Munira Ahmed, a 32-year-old freelancer from Queens in New York City, became one of the symbols of resilience during the Women’s March that took place last Saturday.
Ahmed told Al Arabiya English that the photo was originally taken by New York-based photographer Ridwan Adhami for the cover of a publication geared towards Muslim-Americans, called ‘Illume Magazine’.
She said the picture was taken in front of the New York Stock Exchange building which was near where the World Trade Center towers once stood.
“I felt it was powerful and symbolic and necessary at the time, to show we are here, and we are unapologetically Muslim-American,” Ahmed said.
Ahmed explained that she felt overjoyed that out of all the photos, this specific one was chosen as the banner for the march.
The photo was chosen by The Amplifier Foundation and illustrated into a graphic image by Shepard Fairey .
Ahmed said to her, it was much bigger than herself, her face, or the flag.
“It’s become a new symbol for progress, hope empowerment, and inclusion,” she said.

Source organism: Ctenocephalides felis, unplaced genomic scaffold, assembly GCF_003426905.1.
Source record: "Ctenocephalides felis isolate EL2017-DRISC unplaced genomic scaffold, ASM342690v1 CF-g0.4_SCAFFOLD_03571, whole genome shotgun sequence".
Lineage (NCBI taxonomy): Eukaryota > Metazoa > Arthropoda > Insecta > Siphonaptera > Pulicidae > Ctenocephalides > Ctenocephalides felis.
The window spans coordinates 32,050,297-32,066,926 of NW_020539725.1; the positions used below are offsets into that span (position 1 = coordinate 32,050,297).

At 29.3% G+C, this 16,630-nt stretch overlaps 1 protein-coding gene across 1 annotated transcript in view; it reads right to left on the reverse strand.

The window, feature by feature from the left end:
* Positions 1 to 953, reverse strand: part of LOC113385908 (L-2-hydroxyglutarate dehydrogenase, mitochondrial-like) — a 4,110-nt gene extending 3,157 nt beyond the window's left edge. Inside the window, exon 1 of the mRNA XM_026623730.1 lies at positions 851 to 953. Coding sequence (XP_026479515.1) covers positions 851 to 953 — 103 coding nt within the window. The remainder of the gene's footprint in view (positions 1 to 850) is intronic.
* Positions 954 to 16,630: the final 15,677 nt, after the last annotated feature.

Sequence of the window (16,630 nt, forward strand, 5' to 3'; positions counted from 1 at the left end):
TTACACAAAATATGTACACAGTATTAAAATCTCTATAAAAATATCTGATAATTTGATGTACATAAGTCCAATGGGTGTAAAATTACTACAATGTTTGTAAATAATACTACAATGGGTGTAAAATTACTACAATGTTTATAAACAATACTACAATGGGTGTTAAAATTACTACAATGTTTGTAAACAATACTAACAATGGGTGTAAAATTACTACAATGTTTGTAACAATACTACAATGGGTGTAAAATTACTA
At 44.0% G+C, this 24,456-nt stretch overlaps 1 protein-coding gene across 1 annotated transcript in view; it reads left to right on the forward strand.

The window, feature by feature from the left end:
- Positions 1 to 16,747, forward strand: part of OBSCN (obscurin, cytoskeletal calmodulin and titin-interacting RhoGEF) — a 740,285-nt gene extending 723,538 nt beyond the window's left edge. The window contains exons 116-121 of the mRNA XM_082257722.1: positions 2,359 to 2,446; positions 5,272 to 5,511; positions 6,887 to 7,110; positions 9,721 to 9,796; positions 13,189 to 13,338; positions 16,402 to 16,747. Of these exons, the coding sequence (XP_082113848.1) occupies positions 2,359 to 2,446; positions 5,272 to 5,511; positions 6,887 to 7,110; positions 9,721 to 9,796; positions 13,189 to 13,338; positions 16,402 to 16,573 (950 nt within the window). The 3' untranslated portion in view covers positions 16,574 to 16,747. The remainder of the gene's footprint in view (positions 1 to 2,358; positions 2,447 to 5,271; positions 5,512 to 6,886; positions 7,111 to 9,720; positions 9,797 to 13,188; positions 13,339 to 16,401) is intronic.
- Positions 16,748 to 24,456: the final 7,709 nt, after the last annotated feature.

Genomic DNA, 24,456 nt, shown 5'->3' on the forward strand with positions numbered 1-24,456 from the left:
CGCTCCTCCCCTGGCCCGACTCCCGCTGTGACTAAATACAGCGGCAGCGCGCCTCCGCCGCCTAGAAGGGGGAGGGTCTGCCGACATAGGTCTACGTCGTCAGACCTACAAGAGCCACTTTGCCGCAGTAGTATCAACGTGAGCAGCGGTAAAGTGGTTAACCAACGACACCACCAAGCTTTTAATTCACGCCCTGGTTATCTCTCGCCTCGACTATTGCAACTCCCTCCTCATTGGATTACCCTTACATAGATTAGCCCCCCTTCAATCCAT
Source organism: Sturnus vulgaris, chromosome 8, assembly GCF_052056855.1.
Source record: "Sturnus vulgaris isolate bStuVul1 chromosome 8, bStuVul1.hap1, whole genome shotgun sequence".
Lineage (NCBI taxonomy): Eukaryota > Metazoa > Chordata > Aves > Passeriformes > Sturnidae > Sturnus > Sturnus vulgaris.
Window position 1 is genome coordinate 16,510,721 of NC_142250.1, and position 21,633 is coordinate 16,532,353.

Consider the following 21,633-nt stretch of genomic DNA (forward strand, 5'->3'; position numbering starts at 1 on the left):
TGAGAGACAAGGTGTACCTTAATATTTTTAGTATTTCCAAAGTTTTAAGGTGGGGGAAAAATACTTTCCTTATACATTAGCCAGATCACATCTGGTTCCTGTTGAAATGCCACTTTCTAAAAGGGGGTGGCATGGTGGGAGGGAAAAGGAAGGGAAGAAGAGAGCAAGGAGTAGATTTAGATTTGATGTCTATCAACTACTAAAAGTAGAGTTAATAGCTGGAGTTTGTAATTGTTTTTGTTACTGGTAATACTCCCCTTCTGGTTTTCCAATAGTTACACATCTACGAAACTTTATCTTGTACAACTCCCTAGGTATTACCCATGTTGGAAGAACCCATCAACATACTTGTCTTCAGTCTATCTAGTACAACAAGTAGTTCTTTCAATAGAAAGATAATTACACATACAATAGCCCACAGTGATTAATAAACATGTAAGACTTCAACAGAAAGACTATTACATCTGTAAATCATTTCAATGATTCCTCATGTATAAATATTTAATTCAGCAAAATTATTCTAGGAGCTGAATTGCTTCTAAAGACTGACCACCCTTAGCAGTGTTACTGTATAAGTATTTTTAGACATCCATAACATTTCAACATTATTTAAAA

“The message I personally wanted to convey is that a person who is American is no less Muslim than anyone else. A person who is Muslim is no less American than anyone else. These things are not mutually exclusive. In a way, I feel that Americans that are Muslim can be seen as being more Islamic-minded, because here you have the freedom to choose your faith, or change your faith, or not hold any faith, without fear of persecution, and you are still standing tall as a Muslim.”
She is the eldest of two daughters, explaining that she is very close to her younger sister. Her father is a pharmacist while her mother is a former travel agent turned activist and community leader.
Ahmed, who is regarded by many as a free spirit and a comedian said she faced discrimination even before Trump’s election season.
“Nowadays, the discrimination I face on a consistent basis is whenever I return to America after traveling abroad. While going through customs at the airport, I am always processed for secondary questioning, even though my American passport clearly states this it is my place of birth. I know it definitely has to do with my name being Munira Ahmed,” she added.